Unlocking the Potential of Migrants in Germany

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The German vocational education and training (VET) system is admired around the world for its ability to prepare young people for skilled employment. In Germany, VET smooths transitions into work and is closely aligned with labour market demand. This report focuses on an unprecedented test of the German VET system: how to respond to the significant increase in migrants who arrived in the country in 2015-16. The study explores both the opportunities and the challenges presented by migration. Germany has already devoted significant attention to VET as a mechanism for enabling integration – and for good reason. Work-based learning assists integration because it demonstrably gives learners skills that employers want in real-world settings. The report assesses the barriers faced by learners in their journeys into and through VET, exploring how such challenges can be addressed. In addition, the study looks at system-wide issues in relation to how VET provision and integration policy is governed. Lastly, it explores opportunities for increased flexibility in the German VET system of relevance to all youth at risk of not succeeding in VET. In responding to migrant needs, German VET can become more inclusive without reducing quality.



Exploring increased flexibility in the vocational education and training system in Germany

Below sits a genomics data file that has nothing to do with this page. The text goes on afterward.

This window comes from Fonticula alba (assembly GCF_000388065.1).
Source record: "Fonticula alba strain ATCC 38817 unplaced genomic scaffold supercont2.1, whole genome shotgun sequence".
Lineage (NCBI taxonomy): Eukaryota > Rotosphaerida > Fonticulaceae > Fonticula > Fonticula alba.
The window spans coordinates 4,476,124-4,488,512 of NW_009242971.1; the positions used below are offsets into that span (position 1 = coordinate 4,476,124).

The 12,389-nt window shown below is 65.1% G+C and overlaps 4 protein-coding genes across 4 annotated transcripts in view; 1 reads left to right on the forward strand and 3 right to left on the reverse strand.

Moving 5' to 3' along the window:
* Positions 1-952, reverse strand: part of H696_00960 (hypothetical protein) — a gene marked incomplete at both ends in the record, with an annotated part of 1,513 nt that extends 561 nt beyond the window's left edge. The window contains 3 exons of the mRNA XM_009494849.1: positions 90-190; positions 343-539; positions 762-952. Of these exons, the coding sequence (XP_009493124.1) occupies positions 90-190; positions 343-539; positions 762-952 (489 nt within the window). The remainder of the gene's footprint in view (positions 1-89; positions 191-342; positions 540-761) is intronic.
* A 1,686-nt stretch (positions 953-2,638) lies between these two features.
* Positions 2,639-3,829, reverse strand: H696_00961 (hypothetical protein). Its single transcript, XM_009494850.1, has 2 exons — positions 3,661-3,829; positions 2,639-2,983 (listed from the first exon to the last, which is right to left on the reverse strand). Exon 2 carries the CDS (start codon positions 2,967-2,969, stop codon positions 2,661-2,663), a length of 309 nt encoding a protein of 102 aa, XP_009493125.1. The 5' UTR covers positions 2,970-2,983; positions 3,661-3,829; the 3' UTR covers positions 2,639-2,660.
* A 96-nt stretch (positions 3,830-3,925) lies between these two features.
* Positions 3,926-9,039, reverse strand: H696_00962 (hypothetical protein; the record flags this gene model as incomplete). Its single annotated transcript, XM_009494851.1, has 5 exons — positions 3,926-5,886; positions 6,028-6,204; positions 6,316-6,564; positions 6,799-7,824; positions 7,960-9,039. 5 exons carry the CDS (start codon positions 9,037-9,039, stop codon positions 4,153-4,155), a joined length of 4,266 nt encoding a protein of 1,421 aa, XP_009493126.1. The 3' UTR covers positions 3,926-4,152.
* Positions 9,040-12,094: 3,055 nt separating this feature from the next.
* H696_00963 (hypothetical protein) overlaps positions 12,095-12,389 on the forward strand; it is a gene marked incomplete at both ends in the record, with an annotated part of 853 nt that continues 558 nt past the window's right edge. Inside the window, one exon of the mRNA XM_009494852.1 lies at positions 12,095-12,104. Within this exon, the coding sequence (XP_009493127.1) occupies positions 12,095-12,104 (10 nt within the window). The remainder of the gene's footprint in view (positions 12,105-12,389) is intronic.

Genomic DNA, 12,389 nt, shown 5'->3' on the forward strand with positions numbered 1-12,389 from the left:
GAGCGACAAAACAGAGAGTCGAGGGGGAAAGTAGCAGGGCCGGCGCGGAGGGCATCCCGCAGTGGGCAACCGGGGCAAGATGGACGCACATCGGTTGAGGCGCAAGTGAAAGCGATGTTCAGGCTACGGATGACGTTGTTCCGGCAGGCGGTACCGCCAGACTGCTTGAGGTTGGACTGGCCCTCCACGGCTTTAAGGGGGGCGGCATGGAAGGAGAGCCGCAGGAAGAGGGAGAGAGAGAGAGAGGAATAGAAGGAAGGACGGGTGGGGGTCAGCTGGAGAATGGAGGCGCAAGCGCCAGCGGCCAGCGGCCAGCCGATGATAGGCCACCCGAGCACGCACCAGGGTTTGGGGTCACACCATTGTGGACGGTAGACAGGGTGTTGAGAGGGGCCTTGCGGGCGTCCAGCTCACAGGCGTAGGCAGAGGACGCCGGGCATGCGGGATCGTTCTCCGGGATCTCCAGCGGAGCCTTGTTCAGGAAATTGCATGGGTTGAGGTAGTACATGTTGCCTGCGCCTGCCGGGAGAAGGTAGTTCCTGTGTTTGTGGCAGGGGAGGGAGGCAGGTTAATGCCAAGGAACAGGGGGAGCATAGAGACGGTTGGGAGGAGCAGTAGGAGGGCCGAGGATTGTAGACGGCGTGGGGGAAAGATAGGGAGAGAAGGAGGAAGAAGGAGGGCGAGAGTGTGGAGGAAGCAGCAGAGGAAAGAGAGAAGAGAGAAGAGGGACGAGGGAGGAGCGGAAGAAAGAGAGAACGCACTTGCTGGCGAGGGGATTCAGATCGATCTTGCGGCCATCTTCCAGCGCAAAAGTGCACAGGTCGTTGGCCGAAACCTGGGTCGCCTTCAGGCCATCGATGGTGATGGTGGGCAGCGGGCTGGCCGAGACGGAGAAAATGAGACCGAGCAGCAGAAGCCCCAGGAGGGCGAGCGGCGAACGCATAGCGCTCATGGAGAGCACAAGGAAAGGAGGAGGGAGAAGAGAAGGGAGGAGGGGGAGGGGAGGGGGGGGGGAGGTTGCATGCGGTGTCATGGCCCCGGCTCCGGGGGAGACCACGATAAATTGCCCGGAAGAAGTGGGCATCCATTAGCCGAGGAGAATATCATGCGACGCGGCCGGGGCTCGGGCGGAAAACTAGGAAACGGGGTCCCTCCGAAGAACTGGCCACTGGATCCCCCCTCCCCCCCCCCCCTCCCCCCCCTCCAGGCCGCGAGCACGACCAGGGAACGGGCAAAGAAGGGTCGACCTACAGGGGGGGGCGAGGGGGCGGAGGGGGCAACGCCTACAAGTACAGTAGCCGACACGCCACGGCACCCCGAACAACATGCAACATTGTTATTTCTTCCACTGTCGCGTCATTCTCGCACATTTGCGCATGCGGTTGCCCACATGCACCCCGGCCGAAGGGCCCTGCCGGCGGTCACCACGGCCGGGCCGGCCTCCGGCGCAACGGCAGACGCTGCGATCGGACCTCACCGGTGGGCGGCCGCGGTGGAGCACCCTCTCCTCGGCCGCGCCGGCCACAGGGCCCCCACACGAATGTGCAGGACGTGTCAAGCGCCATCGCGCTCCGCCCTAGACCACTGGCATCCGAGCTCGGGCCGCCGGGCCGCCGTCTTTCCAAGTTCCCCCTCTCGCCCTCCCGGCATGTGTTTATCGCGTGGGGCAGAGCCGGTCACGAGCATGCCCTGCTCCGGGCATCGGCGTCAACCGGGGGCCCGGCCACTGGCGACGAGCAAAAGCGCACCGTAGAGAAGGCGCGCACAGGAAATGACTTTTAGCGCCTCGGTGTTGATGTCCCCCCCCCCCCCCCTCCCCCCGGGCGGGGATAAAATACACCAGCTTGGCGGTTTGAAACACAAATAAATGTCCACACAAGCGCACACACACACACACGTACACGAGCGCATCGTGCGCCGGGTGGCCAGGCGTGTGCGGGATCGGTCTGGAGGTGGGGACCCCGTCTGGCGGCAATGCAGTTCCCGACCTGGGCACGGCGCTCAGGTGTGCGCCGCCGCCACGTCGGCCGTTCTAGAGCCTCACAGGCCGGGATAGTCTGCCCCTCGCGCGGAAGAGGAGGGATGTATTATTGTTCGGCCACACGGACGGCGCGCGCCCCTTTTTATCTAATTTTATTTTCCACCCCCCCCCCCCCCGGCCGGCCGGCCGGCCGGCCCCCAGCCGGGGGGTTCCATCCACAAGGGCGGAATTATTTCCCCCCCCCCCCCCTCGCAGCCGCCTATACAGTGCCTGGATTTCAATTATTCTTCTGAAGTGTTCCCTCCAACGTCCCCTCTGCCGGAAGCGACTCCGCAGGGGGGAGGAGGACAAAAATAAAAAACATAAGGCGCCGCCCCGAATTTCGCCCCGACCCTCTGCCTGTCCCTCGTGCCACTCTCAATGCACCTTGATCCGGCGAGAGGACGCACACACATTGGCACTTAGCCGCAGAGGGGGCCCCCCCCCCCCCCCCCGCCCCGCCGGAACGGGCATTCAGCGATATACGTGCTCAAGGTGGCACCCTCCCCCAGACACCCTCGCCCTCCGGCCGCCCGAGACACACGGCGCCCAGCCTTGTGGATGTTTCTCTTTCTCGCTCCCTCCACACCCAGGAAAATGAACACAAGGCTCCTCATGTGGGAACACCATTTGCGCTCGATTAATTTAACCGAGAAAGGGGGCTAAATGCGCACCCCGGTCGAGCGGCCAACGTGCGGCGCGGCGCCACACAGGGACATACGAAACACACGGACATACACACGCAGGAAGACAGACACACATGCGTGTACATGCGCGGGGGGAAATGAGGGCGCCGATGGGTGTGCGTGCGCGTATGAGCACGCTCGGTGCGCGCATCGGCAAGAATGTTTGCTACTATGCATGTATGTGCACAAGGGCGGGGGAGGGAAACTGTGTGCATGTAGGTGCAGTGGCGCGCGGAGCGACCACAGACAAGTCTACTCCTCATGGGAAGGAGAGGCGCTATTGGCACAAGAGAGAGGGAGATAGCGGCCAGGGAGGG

This chapter explores the possibility for more flexible approaches to vocational education and training (VET) in order to meet the needs of struggling learners, including recent arrivals. As some learners are struggling to move through the VET system with a formal qualification, there can be opportunity to discuss alternative pathways through VET for particular groups. Increased flexibility can be more effective learners who are less likely to be admitted and complete a standard VET track. The development of new means of entry into VET can be linked, moreover, to sectors of the labour market which are experiencing skill shortage and are in need of recruiting apprentices. Learning from experiences locally in Germany and from other OECD countries, such flexible approaches include consideration of shorter qualification as a stepping stone towards a full qualification, prolonging the duration of apprenticeship training for specific groups, as well as a modularised approaches.


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